Tuesday, June 15, 2010

Samsung Spica i5700 Galaxy in the flesh

As a somewhat avid fan and user of anything by Google, be it the simple Gmail to the complex power of Google Apps, of course I wanted an Android-powered phone which will fit my budget. This constraint of budget-issues was then answered when Samsung released the Spica i5700 Galaxy during this Q2.

Samsung did a brilliant job of immediately tapping this consumer market of tech-savvy but budget-restricted people with their introduction of the Spica i5700 Galaxy. At first it was a far-cry from my old conventional phone (I came from a SE K810i) which is somewhat weird at first. The Spica ain't that all good looking but rather kept a practical and simple look. Indeed it is all made of plastics and all compared to an iPhone, but hey, you get what you paid for, which is around Php 15,000 or even lower (I got mine on a deferred payment scheme of 12-months 0%-interest, with a total of Php 16,290... yeah it costed me a bit more).

The unit initially entered the market with an Android 1.5 (cupcake) OS, but of course this was a very slow and restricted version until they introduced an official update to the 2.1 (eclair) series. I bought my unit which was already updated into 2.1 (a good call if you ask me) and with an extra red back case. Packed with Samsung's own 800 mHz processor an a pseudo-AMOLED (yep, it is only a TFT screen), it actually looks good and feels good. I installed a Tag-Home app which replaced the defaulted Home-theme developed by Samsung, which I think was a bit sluggish in terms of response, and didn't have a landscape view when tilted on the "Desktop" area.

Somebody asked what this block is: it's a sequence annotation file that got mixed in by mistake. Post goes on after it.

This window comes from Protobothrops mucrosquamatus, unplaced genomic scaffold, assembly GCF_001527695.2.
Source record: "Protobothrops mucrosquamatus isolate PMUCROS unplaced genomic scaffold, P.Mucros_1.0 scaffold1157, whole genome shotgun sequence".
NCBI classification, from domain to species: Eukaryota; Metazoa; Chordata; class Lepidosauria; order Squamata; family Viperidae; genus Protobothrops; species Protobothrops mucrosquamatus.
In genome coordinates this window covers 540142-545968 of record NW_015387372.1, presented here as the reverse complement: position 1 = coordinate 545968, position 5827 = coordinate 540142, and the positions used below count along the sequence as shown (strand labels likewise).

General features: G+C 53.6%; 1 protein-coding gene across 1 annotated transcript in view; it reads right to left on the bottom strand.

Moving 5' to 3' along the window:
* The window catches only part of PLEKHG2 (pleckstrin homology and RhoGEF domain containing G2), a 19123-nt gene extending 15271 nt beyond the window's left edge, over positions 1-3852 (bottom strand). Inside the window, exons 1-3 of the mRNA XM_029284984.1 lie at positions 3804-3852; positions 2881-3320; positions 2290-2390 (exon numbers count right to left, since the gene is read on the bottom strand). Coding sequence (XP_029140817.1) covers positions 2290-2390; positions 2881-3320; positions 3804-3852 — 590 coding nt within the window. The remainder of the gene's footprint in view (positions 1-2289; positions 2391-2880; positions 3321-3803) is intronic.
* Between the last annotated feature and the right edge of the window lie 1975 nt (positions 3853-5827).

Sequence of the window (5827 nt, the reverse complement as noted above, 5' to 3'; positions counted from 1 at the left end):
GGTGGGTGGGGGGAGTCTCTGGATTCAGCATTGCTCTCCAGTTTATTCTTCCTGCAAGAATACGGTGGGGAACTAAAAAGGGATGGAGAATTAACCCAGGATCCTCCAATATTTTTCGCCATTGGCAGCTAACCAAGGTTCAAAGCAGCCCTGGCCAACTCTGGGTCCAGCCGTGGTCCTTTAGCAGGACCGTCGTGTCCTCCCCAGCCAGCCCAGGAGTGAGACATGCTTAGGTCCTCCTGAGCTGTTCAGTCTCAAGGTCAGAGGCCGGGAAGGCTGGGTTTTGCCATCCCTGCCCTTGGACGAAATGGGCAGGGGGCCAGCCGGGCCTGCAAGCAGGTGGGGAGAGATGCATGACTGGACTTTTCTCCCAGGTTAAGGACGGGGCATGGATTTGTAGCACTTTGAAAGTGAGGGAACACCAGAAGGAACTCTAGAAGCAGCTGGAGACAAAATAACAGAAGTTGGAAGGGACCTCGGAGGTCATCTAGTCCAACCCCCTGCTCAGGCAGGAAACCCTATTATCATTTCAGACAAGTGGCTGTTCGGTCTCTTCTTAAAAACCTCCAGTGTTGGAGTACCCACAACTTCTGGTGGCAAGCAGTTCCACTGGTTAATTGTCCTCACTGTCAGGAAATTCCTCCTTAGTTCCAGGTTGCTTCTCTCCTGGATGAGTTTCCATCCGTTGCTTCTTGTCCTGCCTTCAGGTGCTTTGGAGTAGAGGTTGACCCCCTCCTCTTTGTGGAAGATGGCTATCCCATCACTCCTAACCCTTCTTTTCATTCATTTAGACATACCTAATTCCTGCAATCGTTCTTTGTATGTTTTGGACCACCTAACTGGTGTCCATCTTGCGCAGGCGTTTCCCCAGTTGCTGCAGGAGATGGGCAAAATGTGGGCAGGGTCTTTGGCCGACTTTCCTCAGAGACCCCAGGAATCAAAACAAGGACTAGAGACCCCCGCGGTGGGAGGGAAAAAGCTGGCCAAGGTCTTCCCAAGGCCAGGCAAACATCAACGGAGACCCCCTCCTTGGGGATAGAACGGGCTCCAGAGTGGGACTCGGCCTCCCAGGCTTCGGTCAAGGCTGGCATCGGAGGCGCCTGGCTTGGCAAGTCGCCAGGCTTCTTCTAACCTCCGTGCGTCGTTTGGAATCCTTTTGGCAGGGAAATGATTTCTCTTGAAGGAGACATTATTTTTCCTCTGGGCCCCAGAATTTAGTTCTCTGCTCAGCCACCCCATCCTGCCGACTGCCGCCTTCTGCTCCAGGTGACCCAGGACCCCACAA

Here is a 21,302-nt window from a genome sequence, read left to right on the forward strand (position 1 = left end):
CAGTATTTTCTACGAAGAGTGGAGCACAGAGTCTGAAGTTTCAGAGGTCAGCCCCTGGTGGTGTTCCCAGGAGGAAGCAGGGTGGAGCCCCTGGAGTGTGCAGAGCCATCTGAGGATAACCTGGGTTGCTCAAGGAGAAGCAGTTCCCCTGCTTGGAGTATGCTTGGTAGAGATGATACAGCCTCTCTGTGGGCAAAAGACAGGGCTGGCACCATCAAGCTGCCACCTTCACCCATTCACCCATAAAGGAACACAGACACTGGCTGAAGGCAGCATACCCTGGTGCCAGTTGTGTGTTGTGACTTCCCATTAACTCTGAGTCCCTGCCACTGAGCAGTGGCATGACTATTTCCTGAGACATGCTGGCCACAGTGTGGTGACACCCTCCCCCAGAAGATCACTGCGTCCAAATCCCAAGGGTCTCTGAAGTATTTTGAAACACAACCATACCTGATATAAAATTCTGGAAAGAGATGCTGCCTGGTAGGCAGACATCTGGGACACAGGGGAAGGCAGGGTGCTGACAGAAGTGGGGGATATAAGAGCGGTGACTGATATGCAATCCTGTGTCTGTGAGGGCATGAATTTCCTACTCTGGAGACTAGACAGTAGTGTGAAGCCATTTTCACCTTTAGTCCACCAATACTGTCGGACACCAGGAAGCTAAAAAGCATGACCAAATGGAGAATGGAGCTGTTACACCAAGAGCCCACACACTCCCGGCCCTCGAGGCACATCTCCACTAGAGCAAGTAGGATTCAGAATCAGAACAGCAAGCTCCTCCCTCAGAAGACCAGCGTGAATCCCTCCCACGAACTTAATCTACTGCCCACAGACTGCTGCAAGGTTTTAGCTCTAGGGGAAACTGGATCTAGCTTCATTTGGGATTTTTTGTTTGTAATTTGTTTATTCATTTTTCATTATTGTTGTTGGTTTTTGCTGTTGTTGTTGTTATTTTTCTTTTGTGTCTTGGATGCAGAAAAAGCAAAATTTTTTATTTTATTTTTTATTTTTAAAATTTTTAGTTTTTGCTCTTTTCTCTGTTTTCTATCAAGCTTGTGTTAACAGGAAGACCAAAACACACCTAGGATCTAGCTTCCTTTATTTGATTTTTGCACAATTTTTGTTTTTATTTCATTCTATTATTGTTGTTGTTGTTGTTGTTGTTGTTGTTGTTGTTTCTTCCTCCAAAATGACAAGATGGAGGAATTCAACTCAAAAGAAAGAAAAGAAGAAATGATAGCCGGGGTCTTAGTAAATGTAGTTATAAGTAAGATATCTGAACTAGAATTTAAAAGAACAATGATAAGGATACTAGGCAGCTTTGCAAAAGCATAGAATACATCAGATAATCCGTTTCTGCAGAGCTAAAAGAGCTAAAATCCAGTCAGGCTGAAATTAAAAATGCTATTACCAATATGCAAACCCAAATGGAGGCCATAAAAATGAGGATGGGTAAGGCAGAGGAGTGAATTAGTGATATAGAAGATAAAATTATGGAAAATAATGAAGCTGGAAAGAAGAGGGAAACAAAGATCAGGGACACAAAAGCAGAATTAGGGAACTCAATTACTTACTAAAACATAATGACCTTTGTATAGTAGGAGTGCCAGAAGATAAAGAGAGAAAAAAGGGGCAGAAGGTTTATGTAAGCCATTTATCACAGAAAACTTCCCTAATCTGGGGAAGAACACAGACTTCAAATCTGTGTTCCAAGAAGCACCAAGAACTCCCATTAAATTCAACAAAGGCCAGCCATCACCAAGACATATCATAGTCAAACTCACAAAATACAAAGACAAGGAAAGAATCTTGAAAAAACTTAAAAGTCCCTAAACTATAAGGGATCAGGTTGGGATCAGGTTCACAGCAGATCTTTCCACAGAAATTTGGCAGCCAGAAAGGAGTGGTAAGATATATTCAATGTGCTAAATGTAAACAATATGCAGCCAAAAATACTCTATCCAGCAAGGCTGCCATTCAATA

The Spica only has a 200 MB internal storage memory that covers all your caching (mail, browsing, text messages, etc.) and your available space for installing other apps. Of course the hoped-for Android 2.2 (froyo) that supports installing apps into your SD card is in the window, its only the matter of whether Samsung will create an official update to it. Leaving the internal storage space aside, it is actually a jam-packed unit which covers everything that you might and will possibly look for; bluetooth v2.1, wi-fi capable (BG range), in-built GPS, micro-SD slot that supports up to 32 GB, accelerometer for sensing orientation and for other apps, 3.2 mpixel camera, and of course 3G capable since this is targeted as an internet-reliant phone because of all the Google services built-in.

Now onto the Google services I mentioned. The Android OS requires you to have a Google account, which is no biggie. This is initially troublesome for other people, I myself wasn't spared, because of the initial task of migrating from your old phone. It did however proved me wrong of being hard to migrate because all you need is a way to export your contacts to a file that will be accepted by Google Contacts for "import contacts" option, and the power of the Internet. Having my own Google Apps account made things a lot easier because of the immediate integration of my mail, contacts and calendars... if you think of it, it is actually the same for a regular Google account.

The functionality of the Google Latitude, which is already tied with the Maps app in the phone, is something that I suggests to be tried-out and played in this phone, although I admit Philippine support in terms of roadway and traffic are still in need of updating. But just a reminder, if you are hiding from people, better turn this service off or make sure you know whom you granted access to see you on Latitude.

The phone, after a few settings tweaked, will automatically sync all of these when it has an Internet connection, be it a wi-fi connection or 3G. This ain't exactly a user-friendly phone at first glance, and will probably require some patience (for total newbies in anything Google) but of course everyone will get used to it. As for the size and weight, it is relatively light but not exactly a slim phone as people initially think of when comparing with an iTouch or iPhone.

Overall, I think this phone is worth it in terms of the functionality and definitely on its cost. Of course if you want to make sure you get the most-responsive unit around the market, the Spica ain't exactly that one and will definitely costs you a bit more (like it's brother, the i9000 Galaxy). But of course, in a practical perspective, this is a must-buy and it will surely be of good use, giving you a new look on how you use a mobile phone (more like a PDA of sorts) that won't hurt your wallet too much.

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